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Cited By (21)

* Cited by examiner, † Cited by third party
Publication number Priority date Publication date Assignee Title
US3361832A (en) * 1963-08-13 1968-01-02 Exxon Research Engineering Co Conversion of acids to alcohols
US3468965A (en) * 1964-11-09 1969-09-23 Ethyl Corp Alcohol purification
US4094914A (en) * 1970-11-06 1978-06-13 Ruhrchemie Aktiengesellschaft Process for the production of divalent alcohols
US4199479A (en) * 1978-02-24 1980-04-22 Chevron Research Company Hydrogenation catalyst
US4433175A (en) * 1981-11-24 1984-02-21 Chemische Werke Huels, A.G. Process for the production of pure neohexanol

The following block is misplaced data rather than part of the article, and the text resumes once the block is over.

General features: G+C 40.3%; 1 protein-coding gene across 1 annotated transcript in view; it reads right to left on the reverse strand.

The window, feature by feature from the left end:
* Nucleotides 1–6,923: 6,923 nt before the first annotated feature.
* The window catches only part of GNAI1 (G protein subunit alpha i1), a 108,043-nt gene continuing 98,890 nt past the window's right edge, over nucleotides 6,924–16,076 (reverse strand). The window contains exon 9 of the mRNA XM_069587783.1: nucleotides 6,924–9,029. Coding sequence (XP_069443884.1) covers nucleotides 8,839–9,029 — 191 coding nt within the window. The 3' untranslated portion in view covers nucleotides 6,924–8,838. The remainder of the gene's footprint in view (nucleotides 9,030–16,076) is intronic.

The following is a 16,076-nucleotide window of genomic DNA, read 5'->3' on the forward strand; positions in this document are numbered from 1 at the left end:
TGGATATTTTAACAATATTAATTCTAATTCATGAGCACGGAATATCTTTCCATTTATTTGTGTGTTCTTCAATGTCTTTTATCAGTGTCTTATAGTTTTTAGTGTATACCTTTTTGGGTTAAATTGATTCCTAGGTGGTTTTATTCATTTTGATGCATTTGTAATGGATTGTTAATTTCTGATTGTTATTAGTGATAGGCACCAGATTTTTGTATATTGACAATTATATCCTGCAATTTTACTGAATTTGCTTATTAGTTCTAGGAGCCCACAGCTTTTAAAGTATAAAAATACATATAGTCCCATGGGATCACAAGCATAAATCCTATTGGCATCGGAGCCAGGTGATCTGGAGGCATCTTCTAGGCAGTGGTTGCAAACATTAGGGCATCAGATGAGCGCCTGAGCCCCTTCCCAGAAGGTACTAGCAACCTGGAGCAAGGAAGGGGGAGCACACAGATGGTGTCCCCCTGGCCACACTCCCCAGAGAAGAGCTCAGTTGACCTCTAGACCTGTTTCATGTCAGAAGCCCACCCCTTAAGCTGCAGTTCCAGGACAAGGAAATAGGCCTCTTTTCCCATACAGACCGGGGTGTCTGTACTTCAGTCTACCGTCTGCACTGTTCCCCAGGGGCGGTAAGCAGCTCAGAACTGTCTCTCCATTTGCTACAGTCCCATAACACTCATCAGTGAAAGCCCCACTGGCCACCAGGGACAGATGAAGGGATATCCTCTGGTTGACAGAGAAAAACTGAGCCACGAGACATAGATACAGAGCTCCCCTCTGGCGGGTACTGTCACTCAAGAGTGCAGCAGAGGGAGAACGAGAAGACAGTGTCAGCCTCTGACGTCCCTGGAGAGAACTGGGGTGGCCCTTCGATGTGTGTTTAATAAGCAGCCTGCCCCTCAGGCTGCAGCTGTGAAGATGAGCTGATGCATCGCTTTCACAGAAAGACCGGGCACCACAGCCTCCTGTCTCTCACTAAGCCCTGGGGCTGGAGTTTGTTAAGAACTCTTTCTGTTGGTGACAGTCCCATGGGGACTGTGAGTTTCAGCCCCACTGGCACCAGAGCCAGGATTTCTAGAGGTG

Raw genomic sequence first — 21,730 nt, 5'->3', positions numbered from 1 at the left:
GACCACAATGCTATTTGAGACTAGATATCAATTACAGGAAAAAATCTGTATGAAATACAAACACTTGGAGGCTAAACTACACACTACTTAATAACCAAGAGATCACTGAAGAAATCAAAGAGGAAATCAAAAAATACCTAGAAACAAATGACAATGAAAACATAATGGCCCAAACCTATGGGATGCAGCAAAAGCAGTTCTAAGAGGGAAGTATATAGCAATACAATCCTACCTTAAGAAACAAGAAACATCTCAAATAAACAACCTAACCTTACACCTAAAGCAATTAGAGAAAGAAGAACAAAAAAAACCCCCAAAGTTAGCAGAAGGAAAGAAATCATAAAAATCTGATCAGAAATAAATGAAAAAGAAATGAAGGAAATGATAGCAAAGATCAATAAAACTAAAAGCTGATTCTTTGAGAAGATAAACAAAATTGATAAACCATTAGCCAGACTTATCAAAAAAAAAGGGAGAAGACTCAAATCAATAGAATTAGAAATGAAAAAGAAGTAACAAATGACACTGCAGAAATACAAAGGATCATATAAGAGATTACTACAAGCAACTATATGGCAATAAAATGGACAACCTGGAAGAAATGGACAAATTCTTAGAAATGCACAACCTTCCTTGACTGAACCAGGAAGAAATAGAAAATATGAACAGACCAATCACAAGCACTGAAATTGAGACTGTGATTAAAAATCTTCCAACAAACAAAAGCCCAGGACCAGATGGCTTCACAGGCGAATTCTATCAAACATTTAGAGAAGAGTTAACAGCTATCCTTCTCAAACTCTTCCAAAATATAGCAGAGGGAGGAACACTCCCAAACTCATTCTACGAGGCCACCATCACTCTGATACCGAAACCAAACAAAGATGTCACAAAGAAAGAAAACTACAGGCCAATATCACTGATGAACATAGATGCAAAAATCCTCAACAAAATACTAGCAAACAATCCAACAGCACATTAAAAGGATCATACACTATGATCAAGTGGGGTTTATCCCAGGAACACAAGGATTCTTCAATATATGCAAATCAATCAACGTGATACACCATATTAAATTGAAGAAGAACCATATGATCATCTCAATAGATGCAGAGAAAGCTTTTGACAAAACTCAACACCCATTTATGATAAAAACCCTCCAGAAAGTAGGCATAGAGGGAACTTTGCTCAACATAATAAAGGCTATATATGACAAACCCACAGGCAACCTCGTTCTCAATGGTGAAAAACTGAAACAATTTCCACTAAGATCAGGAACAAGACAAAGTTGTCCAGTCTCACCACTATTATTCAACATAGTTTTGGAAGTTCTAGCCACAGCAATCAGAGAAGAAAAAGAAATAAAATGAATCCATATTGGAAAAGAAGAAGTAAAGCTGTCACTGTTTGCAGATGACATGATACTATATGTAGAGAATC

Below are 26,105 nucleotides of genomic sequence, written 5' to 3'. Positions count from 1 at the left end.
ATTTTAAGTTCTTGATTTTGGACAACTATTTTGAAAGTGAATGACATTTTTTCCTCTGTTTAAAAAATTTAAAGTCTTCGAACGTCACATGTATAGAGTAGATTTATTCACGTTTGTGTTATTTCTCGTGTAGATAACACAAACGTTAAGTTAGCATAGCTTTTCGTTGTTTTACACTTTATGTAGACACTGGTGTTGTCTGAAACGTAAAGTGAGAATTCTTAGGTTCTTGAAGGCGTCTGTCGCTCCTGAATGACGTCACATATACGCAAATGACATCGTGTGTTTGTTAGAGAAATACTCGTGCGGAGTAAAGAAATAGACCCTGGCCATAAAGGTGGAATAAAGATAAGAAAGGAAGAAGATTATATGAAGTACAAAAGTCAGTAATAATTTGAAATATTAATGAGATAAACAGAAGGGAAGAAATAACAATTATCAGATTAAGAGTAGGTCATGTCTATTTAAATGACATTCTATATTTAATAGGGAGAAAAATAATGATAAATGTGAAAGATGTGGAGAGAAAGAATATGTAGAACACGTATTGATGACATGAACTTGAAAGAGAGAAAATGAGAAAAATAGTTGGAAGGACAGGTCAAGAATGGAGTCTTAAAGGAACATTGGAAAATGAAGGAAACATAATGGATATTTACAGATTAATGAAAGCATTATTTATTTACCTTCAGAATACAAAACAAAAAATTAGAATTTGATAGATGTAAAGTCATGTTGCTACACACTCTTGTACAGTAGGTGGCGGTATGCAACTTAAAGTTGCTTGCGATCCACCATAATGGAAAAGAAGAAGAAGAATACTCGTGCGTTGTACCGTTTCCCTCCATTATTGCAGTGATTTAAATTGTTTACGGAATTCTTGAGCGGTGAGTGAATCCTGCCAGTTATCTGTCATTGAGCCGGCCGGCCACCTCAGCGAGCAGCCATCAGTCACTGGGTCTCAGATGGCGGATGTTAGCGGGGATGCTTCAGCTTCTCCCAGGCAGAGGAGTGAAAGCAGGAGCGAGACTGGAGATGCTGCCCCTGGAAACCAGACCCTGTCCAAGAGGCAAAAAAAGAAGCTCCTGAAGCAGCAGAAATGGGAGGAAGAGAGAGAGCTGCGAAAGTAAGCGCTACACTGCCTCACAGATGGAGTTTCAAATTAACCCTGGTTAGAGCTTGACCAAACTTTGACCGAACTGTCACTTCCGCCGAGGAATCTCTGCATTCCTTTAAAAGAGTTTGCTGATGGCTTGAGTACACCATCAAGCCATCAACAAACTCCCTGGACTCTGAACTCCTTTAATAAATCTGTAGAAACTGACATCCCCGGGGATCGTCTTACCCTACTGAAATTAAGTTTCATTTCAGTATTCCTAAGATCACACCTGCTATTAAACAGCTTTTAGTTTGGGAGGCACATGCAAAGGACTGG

US4482766A (en) * 1982-06-05 1984-11-13 Metallgesellschaft Aktiengesellschaft Production of fatty alcohol with recovery thereof from the hydrogenation catalyst
US4520211A (en) * 1981-11-07 1985-05-28 Henkel Kommanditgesellschaft Auf Aktien Process for the continuous preparation of polyhydric alcohols
US4804790A (en) * 1983-07-14 1989-02-14 Henkel Kommanditgesellschaft Auf Aktien Process for obtaining fatty alcohols from free fatty acids
US4855273A (en) * 1987-03-02 1989-08-08 Henkel Kommanditgesellschaft Auf Aktien Acid-resistant catalysts for the direct hydrogenation of fatty acids to fatty alcohols
US4954664A (en) * 1987-03-16 1990-09-04 Henkel Kommanditgesellschaft Auf Aktien Process for the direct hydrogenation of butterfat
US4982020A (en) * 1986-07-23 1991-01-01 Henkel Kommanditgesellschaft Auf Aktien Process for direct hydrogenation of glyceride oils